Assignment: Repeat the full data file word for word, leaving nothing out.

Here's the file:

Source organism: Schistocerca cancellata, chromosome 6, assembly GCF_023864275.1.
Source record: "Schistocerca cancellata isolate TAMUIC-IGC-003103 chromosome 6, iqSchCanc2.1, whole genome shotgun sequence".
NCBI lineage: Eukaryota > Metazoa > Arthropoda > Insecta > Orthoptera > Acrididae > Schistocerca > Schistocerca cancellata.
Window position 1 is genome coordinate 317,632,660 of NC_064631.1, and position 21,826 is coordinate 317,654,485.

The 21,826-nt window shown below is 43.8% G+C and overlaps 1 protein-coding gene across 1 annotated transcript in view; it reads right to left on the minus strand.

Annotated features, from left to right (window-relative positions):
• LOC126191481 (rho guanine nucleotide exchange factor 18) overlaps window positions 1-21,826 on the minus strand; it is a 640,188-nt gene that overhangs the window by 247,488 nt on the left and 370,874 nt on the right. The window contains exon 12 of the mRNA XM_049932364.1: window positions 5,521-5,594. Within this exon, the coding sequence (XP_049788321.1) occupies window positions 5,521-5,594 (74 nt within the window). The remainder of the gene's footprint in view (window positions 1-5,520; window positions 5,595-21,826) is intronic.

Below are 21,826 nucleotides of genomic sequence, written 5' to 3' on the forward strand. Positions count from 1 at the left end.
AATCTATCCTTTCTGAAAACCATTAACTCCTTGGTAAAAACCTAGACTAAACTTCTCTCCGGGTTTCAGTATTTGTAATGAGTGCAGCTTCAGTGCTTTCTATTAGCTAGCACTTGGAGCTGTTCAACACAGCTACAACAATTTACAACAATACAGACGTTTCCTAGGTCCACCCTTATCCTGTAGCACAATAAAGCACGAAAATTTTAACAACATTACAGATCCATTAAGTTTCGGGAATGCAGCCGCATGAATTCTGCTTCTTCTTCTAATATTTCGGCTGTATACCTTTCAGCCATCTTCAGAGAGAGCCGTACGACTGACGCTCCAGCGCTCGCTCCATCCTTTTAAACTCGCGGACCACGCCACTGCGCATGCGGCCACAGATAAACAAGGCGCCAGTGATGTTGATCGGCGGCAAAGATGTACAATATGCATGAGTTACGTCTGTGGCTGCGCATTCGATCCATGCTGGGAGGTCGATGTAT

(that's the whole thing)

Source organism: Schistocerca cancellata, chromosome 6, assembly GCF_023864275.1.
Source record: "Schistocerca cancellata isolate TAMUIC-IGC-003103 chromosome 6, iqSchCanc2.1, whole genome shotgun sequence".
NCBI lineage: Eukaryota > Metazoa > Arthropoda > Insecta > Orthoptera > Acrididae > Schistocerca > Schistocerca cancellata.
Window position 1 is genome coordinate 317,632,660 of NC_064631.1, and position 21,826 is coordinate 317,654,485.

The 21,826-nt window shown below is 43.8% G+C and overlaps 1 protein-coding gene across 1 annotated transcript in view; it reads right to left on the minus strand.

Annotated features, from left to right (window-relative positions):
• LOC126191481 (rho guanine nucleotide exchange factor 18) overlaps window positions 1-21,826 on the minus strand; it is a 640,188-nt gene that overhangs the window by 247,488 nt on the left and 370,874 nt on the right. The window contains exon 12 of the mRNA XM_049932364.1: window positions 5,521-5,594. Within this exon, the coding sequence (XP_049788321.1) occupies window positions 5,521-5,594 (74 nt within the window). The remainder of the gene's footprint in view (window positions 1-5,520; window positions 5,595-21,826) is intronic.

Below are 21,826 nucleotides of genomic sequence, written 5' to 3' on the forward strand. Positions count from 1 at the left end.
AATCTATCCTTTCTGAAAACCATTAACTCCTTGGTAAAAACCTAGACTAAACTTCTCTCCGGGTTTCAGTATTTGTAATGAGTGCAGCTTCAGTGCTTTCTATTAGCTAGCACTTGGAGCTGTTCAACACAGCTACAACAATTTACAACAATACAGACGTTTCCTAGGTCCACCCTTATCCTGTAGCACAATAAAGCACGAAAATTTTAACAACATTACAGATCCATTAAGTTTCGGGAATGCAGCCGCATGAATTCTGCTTCTTCTTCTAATATTTCGGCTGTATACCTTTCAGCCATCTTCAGAGAGAGCCGTACGACTGACGCTCCAGCGCTCGCTCCATCCTTTTAAACTCGCGGACCACGCCACTGCGCATGCGGCCACAGATAAACAAGGCGCCAGTGATGTTGATCGGCGGCAAAGATGTACAATATGCATGAGTTACGTCTGTGGCTGCGCATTCGATCCATGCTGGGAGGTCGATGTAT